[Later on this day
The girls in the salle mutter to themselves: What happened to Fakir? Why is he wearing those bandages? Maybe he got in a fight! Who did he fight with?
Mr. Cat ignores them, and turns his baleful gaze on Fakir. "That," says Mr. Cat, "was the most pathetic excuse for a leap I have seen from you in years. Go home."
"But--" Fakir tries to protest.
"You are not going to learn anything if you persist in attempting difficult routines with those injuries. Go home. Practice the basic steps there, as often as you can. I expect you back in a week."
Fakir ignores the girls watching him as he walks out to the dressing room.
In the smithy, Karon is paring black soot off scraps of wood. He doesn't look up when Fakir comes in. "Sit on a stool," Karon says. "Before you fall over."
Fakir sits, less to be obedient and more because the walk through Kinkan Town was more draining than he'd prefer to admit. "Let me help," Fakir says.
Karon does look up this time, surveying his adopted son with the eye of a craftsman examining a damaged object. (It is, in fact, the same look he gave to the piece of wood in his hands.)
"All right," Karon answers, after a moment. "Put on these work gloves, first, to keep your hands from getting cut up any further, and start untangling this knot of wires. Here are the pliers."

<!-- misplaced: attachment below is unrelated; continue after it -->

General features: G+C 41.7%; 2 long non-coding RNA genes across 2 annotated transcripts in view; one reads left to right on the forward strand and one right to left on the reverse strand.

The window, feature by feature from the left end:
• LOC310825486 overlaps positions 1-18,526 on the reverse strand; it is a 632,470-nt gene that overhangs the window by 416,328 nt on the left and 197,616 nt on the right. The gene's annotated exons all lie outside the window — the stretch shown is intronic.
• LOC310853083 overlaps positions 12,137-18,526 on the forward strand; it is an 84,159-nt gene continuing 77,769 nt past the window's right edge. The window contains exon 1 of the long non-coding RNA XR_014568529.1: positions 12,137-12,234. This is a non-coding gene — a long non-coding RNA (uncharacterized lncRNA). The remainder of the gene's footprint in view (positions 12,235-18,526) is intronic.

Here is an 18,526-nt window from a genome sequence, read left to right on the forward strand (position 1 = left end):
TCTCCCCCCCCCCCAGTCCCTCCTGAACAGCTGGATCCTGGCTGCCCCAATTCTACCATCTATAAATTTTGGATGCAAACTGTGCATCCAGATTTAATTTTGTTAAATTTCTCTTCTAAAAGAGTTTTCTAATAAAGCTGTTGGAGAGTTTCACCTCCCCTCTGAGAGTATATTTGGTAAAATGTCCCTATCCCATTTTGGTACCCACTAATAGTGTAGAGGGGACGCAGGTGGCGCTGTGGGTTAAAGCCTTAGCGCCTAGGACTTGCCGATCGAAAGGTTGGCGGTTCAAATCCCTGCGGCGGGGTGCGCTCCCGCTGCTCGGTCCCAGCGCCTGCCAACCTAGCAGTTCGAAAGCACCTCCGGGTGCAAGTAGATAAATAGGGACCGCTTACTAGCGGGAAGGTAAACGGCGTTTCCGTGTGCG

Fakir works in silence, feeling the quiet of the smithy enter his mind. This is peace,
he thinks. This is happily ever after.
Fakir can't breathe in the cold water(but it wasn't like that
). A raven's beak pecks at his chest, tracing the purple edges of his birthmark in blood. The raven isn't even wet. Puppets
, someone says
, follow only the pull of their strings.
"So who," Fakir says (how am I talking, anyway?
) as he chokes on green water, "is pulling mine?"
All at once Fakir is awake, in his childhood bedroom, sometime after midnight. He pulls on a blue bathrobe and pair of suede slippers and pads down the staircase to the smithy.
The pieces of Edel are on the larger worktable: a wooden staff now whittled into the form of a lower leg, a curved frame that will become a torso, a row of straightened wires, seven gears with the soot cleaned off of them, some unrecognizable black shapes. Fakir sits on a stool beside them.
"Why did you do it?" Fakir says. He can see her blank smile in his mind. "You didn't have to step in. I was ready to die. It's the Knight's job, you know."
Edel doesn't answer, of course.
"I appreciate that you're not giving me cryptic and unhelpful comments," Fakir says. "But I want to know. Did somebody pull your strings, or did you pull your own, in the end?"
"I know the story by heart. The Knight stands between the Raven and the Prince. The Knight fails, and the Prince shatters his own heart. I was resigned. I told Princess Tutu to take care of Mytho. I broke the Prince's sword, so Mytho couldn't lose it all again. After that, my job was over. But you -- you gave me a light, to lead me home. You burned, so I could live."
Fakir closes his eyes, remembering the fire.
"I'm alive, and the battle's over. Am I still the Knight? I wish you could tell me, Edel, what did you give me my life back for?"
The pile on the table says nothing.
In the silence, Fakir goes back up to bed.
(Karon, in his bedroom adjoining the smithy, does not sleep for the rest of the night.)